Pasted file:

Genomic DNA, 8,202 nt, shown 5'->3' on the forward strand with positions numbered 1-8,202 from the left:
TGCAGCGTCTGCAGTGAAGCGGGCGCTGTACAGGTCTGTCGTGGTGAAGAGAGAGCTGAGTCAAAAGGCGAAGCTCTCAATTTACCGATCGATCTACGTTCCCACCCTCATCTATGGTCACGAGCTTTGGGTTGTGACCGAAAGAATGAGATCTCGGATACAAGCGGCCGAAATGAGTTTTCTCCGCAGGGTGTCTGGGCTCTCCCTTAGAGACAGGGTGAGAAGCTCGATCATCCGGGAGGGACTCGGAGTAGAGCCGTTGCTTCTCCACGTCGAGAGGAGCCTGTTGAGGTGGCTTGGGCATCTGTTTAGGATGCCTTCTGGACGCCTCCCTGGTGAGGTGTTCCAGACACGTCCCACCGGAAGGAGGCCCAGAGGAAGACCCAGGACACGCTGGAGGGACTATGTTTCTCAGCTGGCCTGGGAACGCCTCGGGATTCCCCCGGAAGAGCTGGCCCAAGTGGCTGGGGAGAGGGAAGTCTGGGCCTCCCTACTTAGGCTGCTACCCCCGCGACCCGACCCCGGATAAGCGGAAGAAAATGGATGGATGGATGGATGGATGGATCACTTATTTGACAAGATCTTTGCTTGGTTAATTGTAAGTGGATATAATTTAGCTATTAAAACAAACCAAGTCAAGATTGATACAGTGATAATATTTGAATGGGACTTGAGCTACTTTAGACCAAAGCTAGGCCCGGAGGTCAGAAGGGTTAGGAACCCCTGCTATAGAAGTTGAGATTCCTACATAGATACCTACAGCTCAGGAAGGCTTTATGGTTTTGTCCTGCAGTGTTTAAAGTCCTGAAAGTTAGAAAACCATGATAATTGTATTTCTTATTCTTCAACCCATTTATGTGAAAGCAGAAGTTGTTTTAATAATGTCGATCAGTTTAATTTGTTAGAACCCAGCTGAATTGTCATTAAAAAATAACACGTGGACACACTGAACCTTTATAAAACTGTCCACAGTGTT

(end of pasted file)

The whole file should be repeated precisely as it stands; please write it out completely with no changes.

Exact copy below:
Genomic DNA, 8,202 nt, shown 5'->3' on the forward strand with positions numbered 1-8,202 from the left:
TGCAGCGTCTGCAGTGAAGCGGGCGCTGTACAGGTCTGTCGTGGTGAAGAGAGAGCTGAGTCAAAAGGCGAAGCTCTCAATTTACCGATCGATCTACGTTCCCACCCTCATCTATGGTCACGAGCTTTGGGTTGTGACCGAAAGAATGAGATCTCGGATACAAGCGGCCGAAATGAGTTTTCTCCGCAGGGTGTCTGGGCTCTCCCTTAGAGACAGGGTGAGAAGCTCGATCATCCGGGAGGGACTCGGAGTAGAGCCGTTGCTTCTCCACGTCGAGAGGAGCCTGTTGAGGTGGCTTGGGCATCTGTTTAGGATGCCTTCTGGACGCCTCCCTGGTGAGGTGTTCCAGACACGTCCCACCGGAAGGAGGCCCAGAGGAAGACCCAGGACACGCTGGAGGGACTATGTTTCTCAGCTGGCCTGGGAACGCCTCGGGATTCCCCCGGAAGAGCTGGCCCAAGTGGCTGGGGAGAGGGAAGTCTGGGCCTCCCTACTTAGGCTGCTACCCCCGCGACCCGACCCCGGATAAGCGGAAGAAAATGGATGGATGGATGGATGGATGGATCACTTATTTGACAAGATCTTTGCTTGGTTAATTGTAAGTGGATATAATTTAGCTATTAAAACAAACCAAGTCAAGATTGATACAGTGATAATATTTGAATGGGACTTGAGCTACTTTAGACCAAAGCTAGGCCCGGAGGTCAGAAGGGTTAGGAACCCCTGCTATAGAAGTTGAGATTCCTACATAGATACCTACAGCTCAGGAAGGCTTTATGGTTTTGTCCTGCAGTGTTTAAAGTCCTGAAAGTTAGAAAACCATGATAATTGTATTTCTTATTCTTCAACCCATTTATGTGAAAGCAGAAGTTGTTTTAATAATGTCGATCAGTTTAATTTGTTAGAACCCAGCTGAATTGTCATTAAAAAATAACACGTGGACACACTGAACCTTTATAAAACTGTCCACAGTGTT